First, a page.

Monday, February 3, 2014

The Wife, The Maid, and The Mistress by Ariel Lawhon

This is the SheReads February Book of the Month.   Each month SheReads chooses a book and then their team of bloggers read and post their reviews during the month.  

They say behind every great man, there's a woman. In this case, there are three. Stella Crater, the judge's wife, is the picture of propriety draped in long pearls and the latest Chanel. Ritzi, a leggy showgirl with Broadway aspirations, thinks moonlighting in the judge's bed is the quickest way off the chorus line. Maria Simon, the dutiful maid, has the judge to thank for her husband's recent promotion to detective in the NYPD. Meanwhile, Crater is equally indebted to Tammany Hall leaders and the city's most notorious gangster, Owney "The Killer" Madden.

On a sultry summer night, as rumors circulate about the judge's involvement in wide-scale political corruption, the Honorable Joseph Crater steps into a cab and disappears without a trace. Or does he?

After 39 years of necessary duplicity, Stella Crater is finally ready to reveal what she knows. Sliding into a plush leather banquette at Club Abbey, the site of many absinthe-soaked affairs and the judge's favorite watering hole back in the day, Stella orders two whiskeys on the rocks-one for her and one in honor of her missing husband. Stirring the ice cubes in the lowball glass, Stella begins to tell a tale-of greed, lust, and deceit. As the novel unfolds and the women slyly break out of their prescribed roles, it becomes clear that each knows more than she has initially let on.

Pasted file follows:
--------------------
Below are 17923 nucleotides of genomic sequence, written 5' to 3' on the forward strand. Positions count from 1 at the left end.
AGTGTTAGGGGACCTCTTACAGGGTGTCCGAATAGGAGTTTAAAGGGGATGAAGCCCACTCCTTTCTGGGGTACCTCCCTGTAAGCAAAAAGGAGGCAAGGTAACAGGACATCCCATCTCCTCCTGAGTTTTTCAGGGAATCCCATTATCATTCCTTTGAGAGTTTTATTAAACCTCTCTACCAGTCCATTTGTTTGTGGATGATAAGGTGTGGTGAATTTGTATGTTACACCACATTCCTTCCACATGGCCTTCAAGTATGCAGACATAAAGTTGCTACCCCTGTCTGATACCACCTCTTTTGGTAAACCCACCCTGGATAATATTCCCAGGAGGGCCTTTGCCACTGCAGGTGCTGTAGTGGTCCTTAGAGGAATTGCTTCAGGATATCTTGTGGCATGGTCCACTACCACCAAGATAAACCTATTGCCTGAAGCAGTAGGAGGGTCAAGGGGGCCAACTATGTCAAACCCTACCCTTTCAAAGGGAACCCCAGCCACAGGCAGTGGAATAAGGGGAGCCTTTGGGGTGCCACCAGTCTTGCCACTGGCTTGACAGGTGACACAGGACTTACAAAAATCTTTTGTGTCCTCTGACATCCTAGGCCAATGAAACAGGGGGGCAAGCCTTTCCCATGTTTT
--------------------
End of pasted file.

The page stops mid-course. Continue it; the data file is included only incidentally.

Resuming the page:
My review:

The three main ladies in this story are absolutely amazing.   Each character was fully developed and made to be real in their own ways. None appeared to be more or less involved than the others.   Each character had her own story to tell and secrets that were kept.  Arial Lawhon did an excellent job with these characters.

Some of the dialogue dragged a little bit for me in some places, but I still found myself having to know what would happen.  Would all the secrets come out and the disappearance of the judge solved?  I actually could not stop reading, staying up late to finish this book.
The time period of this book is one my favorites to read about.   The jazz, the smoking of cigarettes, and the prohibition are all things I associate with the 1930’s and enjoy learning more about and learning how people lived during these times.   I found it especially captivating that each of the women in this book are from a different station in life.   The classy and well to do wife, the hard working chorus line dancer, and the lowly maid and seamstress, but yet each told their story with class and knowledge of the world they lived in.   Each characters story gave the reader a glimpse into a different part of the 1930’s. 

I would recommend this book and will be looking for more to read by Arial Lawhon.

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1 comment:

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